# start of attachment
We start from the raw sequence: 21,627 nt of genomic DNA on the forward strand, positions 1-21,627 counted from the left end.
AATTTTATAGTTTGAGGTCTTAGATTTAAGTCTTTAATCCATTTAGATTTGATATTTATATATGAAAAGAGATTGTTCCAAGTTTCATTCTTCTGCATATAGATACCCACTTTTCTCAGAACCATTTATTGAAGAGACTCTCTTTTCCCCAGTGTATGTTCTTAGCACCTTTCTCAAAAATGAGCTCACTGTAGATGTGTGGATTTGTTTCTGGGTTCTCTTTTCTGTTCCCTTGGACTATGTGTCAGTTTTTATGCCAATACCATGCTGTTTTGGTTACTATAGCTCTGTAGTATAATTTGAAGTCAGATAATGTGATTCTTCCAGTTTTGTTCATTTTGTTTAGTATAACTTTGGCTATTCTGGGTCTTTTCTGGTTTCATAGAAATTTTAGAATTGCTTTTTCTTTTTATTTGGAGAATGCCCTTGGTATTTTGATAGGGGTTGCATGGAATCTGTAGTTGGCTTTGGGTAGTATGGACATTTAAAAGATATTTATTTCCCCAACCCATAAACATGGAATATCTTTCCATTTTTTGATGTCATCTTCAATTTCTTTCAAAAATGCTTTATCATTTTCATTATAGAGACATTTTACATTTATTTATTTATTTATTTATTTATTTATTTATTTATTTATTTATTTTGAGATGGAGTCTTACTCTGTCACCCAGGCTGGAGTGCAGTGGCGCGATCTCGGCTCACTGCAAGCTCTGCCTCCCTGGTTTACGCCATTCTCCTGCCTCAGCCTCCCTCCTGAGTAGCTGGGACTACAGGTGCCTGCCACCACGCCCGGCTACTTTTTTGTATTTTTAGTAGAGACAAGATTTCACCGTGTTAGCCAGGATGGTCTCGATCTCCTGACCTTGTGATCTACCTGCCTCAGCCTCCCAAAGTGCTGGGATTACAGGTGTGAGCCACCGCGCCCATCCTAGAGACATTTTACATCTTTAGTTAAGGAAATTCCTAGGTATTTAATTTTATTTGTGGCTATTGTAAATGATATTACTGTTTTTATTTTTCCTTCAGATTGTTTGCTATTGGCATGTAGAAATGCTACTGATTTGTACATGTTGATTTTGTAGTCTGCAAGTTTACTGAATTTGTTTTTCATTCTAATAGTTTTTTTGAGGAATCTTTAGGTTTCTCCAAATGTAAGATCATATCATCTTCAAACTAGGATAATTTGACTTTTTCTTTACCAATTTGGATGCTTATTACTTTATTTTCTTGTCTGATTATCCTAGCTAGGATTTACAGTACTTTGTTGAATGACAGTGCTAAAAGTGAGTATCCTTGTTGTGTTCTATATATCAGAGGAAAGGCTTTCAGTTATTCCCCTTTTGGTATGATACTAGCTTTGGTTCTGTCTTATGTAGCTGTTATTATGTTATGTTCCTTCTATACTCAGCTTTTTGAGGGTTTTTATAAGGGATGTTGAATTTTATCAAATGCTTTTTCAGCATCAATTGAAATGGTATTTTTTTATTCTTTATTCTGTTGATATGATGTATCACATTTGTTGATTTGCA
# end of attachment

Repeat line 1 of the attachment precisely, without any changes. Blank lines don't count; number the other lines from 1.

We start from the raw sequence: 21,627 nt of genomic DNA on the forward strand, positions 1-21,627 counted from the left end.